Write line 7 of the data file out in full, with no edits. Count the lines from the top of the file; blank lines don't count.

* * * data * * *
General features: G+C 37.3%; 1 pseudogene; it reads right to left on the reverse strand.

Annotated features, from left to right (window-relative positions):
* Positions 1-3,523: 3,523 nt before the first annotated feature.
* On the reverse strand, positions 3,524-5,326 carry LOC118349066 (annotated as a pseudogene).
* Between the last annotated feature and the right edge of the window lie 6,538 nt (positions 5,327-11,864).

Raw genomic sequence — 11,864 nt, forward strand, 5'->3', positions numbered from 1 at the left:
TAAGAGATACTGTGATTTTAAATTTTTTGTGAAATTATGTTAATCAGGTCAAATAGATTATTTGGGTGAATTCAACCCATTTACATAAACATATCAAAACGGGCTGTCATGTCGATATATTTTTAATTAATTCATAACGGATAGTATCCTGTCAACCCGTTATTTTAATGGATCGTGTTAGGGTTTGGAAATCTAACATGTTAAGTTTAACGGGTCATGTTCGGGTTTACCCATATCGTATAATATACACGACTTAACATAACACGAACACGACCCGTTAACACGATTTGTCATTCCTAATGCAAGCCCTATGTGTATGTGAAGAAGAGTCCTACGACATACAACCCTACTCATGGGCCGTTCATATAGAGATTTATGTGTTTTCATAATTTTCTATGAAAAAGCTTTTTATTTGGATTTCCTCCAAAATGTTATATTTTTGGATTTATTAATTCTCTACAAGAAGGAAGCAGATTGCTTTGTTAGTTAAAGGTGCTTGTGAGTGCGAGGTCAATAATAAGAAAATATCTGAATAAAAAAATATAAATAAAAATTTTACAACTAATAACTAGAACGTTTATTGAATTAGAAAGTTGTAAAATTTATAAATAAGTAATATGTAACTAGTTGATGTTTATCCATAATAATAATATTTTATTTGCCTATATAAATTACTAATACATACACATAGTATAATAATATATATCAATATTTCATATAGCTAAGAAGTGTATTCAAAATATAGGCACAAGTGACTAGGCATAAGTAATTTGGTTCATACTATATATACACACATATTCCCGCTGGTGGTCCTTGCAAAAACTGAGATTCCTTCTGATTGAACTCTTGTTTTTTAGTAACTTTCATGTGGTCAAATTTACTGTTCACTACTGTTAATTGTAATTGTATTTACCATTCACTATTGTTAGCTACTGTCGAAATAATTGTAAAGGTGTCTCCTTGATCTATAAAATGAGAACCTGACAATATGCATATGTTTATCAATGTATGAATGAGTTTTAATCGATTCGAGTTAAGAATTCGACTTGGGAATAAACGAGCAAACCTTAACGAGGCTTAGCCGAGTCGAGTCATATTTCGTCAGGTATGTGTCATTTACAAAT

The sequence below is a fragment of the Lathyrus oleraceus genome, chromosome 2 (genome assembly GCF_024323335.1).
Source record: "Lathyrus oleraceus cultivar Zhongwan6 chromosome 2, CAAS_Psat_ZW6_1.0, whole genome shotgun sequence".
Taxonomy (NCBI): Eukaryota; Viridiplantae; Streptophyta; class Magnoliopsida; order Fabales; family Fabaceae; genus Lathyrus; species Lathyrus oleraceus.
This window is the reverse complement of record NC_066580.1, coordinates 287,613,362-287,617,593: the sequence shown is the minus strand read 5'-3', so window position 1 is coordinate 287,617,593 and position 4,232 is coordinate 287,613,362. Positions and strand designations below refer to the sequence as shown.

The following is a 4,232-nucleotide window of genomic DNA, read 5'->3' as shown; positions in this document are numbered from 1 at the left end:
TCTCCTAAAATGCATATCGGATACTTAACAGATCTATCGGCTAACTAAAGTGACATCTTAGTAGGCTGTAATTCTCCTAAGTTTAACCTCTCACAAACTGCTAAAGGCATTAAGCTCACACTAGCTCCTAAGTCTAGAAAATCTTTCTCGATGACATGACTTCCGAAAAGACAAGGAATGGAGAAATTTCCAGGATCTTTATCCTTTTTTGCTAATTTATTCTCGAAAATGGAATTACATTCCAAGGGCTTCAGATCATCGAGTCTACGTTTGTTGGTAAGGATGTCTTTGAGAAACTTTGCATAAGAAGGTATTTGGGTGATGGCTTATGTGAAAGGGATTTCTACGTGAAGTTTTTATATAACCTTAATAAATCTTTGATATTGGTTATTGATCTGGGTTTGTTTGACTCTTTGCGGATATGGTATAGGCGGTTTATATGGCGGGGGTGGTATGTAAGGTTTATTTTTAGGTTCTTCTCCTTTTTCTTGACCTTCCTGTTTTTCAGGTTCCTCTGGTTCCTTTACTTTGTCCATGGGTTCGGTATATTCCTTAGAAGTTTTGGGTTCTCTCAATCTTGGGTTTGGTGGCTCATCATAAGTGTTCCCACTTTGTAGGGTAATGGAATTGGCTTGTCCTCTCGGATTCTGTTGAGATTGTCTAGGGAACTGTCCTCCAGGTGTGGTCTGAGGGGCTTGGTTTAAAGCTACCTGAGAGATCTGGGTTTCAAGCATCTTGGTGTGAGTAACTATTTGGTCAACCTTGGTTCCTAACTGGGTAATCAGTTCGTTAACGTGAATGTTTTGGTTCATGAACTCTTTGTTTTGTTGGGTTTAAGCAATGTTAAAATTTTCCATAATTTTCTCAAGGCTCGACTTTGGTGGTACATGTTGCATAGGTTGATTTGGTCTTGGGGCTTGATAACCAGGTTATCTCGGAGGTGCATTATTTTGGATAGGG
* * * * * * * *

TAAGAGATACTGTGATTTTAAATTTTTTGTGAAATTATGTTAATCAGGTCAAATAGATTATTTGGGTGAATTCAACCCATTTACATAAACATATCAAAACGGGCTGTCATGTCGATATATTTTTAATTAATTCATAACGGATAGTATCCTGTCAACCCGTTATTTTAATGGATCGTGTTAGGGTTTGGAAATCTAACATGTTAAGTTTAACGGGTCATGTTCGGGTTTACCCATATCGTATAATATACACGACTTAACATAACACGAACACGACCCGTTAACACGATTTGTCATTCCTAATGCAAGCCCTATGTGTATGTGAAGAAGAGTCCTACGACATACAACCCTACTCATGGGCCGTTCATATAGAGATTTATGTGTTTTCATAATTTTCTATGAAAAAGCTTTTTATTTGGATTTCCTCCAAAATGTTATATTTTTGGATTTATTAATTCTCTACAAGAAGGAAGCAGATTGCTTTGTTAGTTAAAGGTGCTTGTGAGTGCGAGGTCAATAATAAGAAAATATCTGAATAAAAAAATATAAATAAAAATTTTACAACTAATAACTAGAACGTTTATTGAATTAGAAAGTTGTAAAATTTATAAATAAGTAATATGTAACTAGTTGATGTTTATCCATAATAATAATATTTTATTTGCCTATATAAATTACTAATACATACACATAGTATAATAATATATATCAATATTTCATATAGCTAAGAAGTGTATTCAAAATATAGGCACAAGTGACTAGGCATAAGTAATTTGGTTCATACTATATATACACACATATTCCCGCTGGTGGTCCTTGCAAAAACTGAGATTCCTTCTGATTGAACTCTTGTTTTTTAGTAACTTTCATGTGGTCAAATTTACTGTTCACTACTGTTAATTGTAATTGTATTTACCATTCACTATTGTTAGCTACTGTCGAAATAATTGTAAAGGTGTCTCCTTGATCTATAAAATGAGAACCTGACAATATGCATATGTTTATCAATGTATGAATGAGTTTTAATCGATTCGAGTTAAGAATTCGACTTGGGAATAAACGAGCAAACCTTAACGAGGCTTAGCCGAGTCGAGTCATATTTCGTCAGGTATGTGTCATTTACAAAT